Here they would throw stones at the monument to remind their sons of the punishment meted out to a rebellious a son – stoning. This ancient educational method originates with the legend that connects this burial site to Absalom, the beloved son of King David, who rebelled against his father and who was killed while escaping from David when his hair became entangled in the thick branches of a tree.
In the 1920s, when archaeologists came to investigate the site, they were forced to first remove a huge pile of stones over three meters high.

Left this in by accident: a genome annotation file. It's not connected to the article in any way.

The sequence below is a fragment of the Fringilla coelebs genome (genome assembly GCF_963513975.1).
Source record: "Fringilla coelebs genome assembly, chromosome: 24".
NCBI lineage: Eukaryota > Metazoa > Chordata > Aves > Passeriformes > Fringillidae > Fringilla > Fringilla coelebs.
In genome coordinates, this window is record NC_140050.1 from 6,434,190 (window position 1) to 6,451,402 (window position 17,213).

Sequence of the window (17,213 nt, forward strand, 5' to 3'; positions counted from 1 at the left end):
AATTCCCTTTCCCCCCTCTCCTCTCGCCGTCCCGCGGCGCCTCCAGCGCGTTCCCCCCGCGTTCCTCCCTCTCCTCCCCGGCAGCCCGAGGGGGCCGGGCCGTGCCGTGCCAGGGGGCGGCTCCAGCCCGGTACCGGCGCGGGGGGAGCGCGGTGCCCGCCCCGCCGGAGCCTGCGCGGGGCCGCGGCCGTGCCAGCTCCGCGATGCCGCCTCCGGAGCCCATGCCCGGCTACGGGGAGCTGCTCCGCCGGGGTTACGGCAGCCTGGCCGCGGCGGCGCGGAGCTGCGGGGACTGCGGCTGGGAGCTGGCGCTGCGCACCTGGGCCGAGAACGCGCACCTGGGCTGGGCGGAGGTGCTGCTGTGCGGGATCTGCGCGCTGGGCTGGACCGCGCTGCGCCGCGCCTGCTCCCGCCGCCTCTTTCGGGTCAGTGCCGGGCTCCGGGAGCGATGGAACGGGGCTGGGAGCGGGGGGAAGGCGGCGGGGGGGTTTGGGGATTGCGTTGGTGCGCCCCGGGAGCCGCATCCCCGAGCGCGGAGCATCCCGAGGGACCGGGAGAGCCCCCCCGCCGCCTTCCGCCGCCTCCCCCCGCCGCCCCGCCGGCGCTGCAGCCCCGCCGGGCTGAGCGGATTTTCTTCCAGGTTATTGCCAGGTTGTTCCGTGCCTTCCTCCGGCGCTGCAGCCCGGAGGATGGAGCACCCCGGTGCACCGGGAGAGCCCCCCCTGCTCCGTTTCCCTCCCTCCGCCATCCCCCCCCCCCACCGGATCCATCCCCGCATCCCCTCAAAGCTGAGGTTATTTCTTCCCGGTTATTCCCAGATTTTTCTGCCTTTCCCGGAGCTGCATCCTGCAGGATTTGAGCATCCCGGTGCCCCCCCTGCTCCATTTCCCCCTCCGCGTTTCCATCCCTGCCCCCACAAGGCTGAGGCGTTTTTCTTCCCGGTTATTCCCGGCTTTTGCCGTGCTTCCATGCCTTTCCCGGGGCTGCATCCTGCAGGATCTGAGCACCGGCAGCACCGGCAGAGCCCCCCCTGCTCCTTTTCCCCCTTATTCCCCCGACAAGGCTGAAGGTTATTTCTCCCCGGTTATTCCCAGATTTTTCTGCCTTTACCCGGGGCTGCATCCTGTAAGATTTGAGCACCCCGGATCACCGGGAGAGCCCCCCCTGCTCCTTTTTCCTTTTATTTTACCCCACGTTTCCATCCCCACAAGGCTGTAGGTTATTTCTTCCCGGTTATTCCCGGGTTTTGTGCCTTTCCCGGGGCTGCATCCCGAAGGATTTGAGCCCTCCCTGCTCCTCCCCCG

Jewish tradition links the monument to the monument built by Absalom, as noted in the verse from the book of Samuel II (18:18): “Now Absalom in his lifetime had taken and built for himself the pillar, which is in the king’s valley…” However, in reality, this tomb has been dated by archaeologists to the 1st century CE, about a thousand years after Absalom.
And from the lesson we learned about rebellious sons, we should take another look at Absalom’s Pillar and have a short lesson in Hebrew language. The Hebrew world “yad” also means a statue or memorial (in addition to its other meaning, “hand”). Above or alongside the tomb was a statue, in this case a carved roof, known as a nefesh (“soul”) – a Jewish funerary monument similar to the Greek stele and meant for the soul of the departed.